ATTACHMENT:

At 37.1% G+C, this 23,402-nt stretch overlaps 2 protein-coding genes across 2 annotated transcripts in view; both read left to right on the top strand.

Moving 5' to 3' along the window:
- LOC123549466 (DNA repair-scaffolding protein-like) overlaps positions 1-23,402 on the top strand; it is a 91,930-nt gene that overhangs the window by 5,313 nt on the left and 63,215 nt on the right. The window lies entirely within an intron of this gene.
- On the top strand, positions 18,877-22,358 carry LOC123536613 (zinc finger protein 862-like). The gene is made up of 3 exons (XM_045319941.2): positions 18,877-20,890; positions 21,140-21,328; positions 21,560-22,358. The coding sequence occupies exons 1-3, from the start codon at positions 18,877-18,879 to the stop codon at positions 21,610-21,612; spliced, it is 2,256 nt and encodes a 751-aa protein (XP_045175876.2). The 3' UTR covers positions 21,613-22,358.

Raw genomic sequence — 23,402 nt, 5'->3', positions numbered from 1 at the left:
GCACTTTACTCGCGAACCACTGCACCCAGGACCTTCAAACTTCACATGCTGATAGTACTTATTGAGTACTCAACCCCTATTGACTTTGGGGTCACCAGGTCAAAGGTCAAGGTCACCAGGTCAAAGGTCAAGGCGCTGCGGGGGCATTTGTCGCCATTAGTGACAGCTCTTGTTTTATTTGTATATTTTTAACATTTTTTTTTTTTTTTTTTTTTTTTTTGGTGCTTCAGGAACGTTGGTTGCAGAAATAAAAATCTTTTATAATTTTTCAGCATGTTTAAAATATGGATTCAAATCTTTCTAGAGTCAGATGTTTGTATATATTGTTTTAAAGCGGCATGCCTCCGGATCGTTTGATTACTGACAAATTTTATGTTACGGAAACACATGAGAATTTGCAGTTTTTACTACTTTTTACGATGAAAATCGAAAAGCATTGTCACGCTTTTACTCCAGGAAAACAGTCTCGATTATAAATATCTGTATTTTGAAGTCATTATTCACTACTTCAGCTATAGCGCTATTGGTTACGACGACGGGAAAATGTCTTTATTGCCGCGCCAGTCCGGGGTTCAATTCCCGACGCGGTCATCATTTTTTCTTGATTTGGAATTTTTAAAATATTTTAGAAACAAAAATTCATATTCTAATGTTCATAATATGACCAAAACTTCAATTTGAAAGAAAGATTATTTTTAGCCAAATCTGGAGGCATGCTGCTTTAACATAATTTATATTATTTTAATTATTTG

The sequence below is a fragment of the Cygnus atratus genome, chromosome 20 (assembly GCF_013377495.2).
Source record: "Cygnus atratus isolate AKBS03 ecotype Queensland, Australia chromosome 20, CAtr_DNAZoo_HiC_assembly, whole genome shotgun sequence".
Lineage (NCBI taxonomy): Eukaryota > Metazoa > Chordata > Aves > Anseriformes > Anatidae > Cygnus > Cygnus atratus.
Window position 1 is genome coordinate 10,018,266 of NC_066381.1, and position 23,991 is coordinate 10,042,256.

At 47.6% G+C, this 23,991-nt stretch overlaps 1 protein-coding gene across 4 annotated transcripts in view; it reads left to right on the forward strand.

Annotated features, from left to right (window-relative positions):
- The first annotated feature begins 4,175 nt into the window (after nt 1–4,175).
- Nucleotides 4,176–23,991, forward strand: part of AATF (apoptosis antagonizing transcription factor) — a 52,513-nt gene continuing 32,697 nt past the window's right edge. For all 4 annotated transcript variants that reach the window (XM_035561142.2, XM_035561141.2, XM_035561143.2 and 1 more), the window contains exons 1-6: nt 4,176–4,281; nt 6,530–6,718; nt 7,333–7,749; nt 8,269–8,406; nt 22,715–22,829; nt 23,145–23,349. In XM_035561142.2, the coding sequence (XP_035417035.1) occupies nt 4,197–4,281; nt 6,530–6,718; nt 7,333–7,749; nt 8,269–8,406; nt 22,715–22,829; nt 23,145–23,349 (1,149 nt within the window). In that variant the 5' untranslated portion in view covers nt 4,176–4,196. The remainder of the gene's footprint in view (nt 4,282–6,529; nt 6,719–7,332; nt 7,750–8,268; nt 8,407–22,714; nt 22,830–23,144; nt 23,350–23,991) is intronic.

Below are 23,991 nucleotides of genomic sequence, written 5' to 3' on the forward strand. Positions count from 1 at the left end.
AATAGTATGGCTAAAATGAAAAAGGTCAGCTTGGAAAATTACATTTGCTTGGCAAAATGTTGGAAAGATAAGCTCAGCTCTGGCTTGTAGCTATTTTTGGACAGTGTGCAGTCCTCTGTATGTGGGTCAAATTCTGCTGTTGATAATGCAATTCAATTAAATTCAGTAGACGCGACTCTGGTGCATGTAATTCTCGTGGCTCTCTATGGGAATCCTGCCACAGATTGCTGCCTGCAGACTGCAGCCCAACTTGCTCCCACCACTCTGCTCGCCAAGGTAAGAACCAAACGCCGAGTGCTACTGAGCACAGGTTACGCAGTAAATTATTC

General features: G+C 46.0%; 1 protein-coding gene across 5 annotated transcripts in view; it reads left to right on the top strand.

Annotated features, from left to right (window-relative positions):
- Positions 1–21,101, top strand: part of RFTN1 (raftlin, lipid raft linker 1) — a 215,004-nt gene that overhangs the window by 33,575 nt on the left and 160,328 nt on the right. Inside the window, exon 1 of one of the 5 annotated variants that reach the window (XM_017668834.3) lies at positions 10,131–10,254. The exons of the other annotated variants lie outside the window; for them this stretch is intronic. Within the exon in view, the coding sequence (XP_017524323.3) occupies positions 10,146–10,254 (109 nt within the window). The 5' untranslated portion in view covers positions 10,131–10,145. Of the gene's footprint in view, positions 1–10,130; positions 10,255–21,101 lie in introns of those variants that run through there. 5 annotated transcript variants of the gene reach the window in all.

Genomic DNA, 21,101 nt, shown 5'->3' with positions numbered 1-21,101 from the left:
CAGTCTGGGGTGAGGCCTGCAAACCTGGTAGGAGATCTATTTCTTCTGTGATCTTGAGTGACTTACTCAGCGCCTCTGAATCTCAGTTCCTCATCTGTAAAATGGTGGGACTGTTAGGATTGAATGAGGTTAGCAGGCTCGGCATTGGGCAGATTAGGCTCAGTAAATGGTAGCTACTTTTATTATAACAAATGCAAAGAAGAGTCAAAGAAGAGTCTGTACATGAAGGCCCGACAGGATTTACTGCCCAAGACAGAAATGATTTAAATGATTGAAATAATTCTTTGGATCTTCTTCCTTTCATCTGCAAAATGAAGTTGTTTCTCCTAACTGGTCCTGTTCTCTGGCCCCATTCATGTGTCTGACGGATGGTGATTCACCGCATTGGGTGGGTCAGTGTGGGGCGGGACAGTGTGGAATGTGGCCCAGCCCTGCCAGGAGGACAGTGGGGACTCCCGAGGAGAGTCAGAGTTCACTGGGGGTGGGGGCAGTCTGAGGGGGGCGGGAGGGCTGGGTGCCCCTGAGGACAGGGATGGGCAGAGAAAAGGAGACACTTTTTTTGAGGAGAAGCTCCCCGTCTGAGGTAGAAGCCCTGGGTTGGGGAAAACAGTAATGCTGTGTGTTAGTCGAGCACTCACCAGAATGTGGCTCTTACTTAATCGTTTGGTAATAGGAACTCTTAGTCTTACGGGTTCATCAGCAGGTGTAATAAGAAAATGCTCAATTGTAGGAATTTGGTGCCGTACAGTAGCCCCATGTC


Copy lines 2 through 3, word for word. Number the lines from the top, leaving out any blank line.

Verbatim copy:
Moving 5' to 3' along the window:
- LOC123549466 (DNA repair-scaffolding protein-like) overlaps positions 1-23,402 on the top strand; it is a 91,930-nt gene that overhangs the window by 5,313 nt on the left and 63,215 nt on the right. The window lies entirely within an intron of this gene.